Reviewed by Linda C. Brinson
SHADOW TYRANTS. By Clive Cussler and Boyd Morrison. Penguin Audio. Read by Scott Brick. 11 hours; 9 CDs. $45. Also available in print from G.P. Putnam’s Sons.
This latest in the Oregon Files books by Clive Cussler and Boyd Morrison offers, in addition to the usual action and drama, food for thought: Are computers – and especially artificial intelligence – good or bad for humankind?
As fans of this Cussler series (one of many) know, Juan Cabrillo and the rest of his secret “Corporation” roam the seas on the Oregon, a high-tech research ship disguised as a decrepit tramp freighter, ready to help the U.S. government when the government can’t officially get involved in some tricky situation.
Things get interesting and dangerous quickly when the Corporation gets in the middle of a struggle between two factions of the Nine Unknown Men, a powerful, secretive group dating back nearly 2,000 years to an emperor in India who came to see the error of his ruthless ways.
To keep any one person from becoming too powerful, the emperor divided essential knowledge among nine men.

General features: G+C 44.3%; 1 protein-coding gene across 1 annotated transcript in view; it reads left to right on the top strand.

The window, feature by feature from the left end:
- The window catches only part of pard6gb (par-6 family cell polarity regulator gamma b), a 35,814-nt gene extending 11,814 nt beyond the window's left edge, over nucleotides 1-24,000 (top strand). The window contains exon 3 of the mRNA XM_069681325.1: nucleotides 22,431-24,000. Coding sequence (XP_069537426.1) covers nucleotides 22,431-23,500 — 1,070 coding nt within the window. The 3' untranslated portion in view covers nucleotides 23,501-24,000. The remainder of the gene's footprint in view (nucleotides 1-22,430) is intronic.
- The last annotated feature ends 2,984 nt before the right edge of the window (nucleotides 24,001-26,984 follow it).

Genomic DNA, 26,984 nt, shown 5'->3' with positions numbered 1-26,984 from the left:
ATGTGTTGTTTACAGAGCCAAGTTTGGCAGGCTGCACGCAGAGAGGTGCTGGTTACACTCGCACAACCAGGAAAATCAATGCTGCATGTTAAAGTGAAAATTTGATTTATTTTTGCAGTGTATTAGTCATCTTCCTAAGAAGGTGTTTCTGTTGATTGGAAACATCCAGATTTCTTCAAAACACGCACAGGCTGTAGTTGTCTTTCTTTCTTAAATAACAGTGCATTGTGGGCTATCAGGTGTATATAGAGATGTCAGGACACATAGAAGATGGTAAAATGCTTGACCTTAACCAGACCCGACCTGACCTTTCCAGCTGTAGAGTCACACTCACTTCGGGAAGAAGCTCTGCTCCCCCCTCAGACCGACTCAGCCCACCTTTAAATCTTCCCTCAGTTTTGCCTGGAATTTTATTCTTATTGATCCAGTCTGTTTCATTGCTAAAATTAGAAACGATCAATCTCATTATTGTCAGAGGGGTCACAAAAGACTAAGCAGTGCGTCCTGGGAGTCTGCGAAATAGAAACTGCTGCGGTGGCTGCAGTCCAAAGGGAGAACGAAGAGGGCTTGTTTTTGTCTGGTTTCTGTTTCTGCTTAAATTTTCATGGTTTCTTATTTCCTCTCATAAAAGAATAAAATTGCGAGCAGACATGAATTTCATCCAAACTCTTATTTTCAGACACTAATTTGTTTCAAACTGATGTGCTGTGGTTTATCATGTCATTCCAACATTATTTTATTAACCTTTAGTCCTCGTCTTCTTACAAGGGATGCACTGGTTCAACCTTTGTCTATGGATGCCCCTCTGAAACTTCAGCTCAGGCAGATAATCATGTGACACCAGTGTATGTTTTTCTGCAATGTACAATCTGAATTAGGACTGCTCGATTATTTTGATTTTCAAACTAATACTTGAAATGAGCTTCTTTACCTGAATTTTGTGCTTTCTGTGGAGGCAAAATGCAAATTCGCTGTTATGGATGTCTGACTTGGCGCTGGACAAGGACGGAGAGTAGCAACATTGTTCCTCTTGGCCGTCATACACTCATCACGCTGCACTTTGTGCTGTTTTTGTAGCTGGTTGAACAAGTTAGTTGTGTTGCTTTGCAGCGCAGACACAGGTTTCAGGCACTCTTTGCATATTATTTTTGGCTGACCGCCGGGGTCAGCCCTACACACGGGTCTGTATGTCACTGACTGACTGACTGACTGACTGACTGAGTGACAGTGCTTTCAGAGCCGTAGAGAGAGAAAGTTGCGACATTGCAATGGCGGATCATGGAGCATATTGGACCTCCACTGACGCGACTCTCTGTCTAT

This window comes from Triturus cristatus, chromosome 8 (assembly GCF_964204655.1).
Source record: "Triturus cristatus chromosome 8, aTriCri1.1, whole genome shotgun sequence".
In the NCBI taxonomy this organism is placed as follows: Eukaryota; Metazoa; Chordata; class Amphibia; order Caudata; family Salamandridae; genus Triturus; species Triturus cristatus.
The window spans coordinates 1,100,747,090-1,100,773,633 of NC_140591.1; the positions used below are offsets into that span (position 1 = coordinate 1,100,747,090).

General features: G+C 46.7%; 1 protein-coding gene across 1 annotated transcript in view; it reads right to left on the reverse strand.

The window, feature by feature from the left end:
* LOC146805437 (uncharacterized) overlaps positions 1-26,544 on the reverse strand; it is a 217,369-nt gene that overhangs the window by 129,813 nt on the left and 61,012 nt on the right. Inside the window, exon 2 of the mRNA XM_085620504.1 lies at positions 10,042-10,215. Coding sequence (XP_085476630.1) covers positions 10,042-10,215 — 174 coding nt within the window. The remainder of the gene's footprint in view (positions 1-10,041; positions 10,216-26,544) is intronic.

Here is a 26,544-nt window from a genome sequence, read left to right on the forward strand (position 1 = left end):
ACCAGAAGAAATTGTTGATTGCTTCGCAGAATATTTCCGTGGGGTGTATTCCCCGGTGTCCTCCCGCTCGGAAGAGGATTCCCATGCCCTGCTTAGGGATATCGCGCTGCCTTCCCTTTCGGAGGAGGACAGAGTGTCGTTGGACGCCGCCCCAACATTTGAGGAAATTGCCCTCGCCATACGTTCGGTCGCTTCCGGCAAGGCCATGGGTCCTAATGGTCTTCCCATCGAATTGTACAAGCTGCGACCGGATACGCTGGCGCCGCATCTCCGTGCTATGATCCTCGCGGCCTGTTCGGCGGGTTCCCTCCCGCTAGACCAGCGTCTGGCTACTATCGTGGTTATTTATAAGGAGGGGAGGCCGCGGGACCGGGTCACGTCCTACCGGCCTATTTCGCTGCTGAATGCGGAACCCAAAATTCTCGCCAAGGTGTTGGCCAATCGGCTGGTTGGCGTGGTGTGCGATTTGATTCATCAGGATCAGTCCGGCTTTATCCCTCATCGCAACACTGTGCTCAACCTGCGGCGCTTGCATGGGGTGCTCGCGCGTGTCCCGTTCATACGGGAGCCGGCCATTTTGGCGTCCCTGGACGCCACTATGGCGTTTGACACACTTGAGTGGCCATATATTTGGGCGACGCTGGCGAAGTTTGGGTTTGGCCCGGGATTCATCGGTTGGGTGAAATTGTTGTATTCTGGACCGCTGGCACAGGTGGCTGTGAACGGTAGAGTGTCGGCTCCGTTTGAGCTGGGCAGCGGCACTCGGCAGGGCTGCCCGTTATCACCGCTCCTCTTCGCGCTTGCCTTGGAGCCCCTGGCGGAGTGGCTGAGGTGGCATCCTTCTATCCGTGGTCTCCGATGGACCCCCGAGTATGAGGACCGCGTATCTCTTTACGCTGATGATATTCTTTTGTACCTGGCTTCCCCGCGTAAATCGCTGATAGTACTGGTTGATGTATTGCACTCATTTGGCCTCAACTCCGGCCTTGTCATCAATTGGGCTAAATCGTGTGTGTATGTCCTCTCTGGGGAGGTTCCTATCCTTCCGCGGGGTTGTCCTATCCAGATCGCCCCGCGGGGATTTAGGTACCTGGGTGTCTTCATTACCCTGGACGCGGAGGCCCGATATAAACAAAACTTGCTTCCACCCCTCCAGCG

Through the generations, these men and their chosen descendants have passed on those secrets, and they have gathered from time to time for meetings. The descendants of the nine have become wealthy and powerful, each using his special knowledge to build an empire in some related field.
Just as the majority of them are joining forces in a way that goes against all the intentions of the ancient emperor, at least one of them is bent on making sure their plans don’t come to fruition.
Unfortunately, both factions turn out to have ideas that the Corporation believes could be devastating for the fate of the world. Would it be worse to have a supercomputer powerful enough to take over the world, or worse to have satellites that can wipe out technology as we know it?
With teams heading out in various directions, the Corporation’s members find themselves in a variety of perilous situations as they try to save the world.
Scott Brick does his usual outstanding job of reading the fast-paced book, keeping the suspense strong in a matter-of-fact sort of way.
And as usual, Clive Cussler and company deliver a well-crafted, imaginative, entertaining story.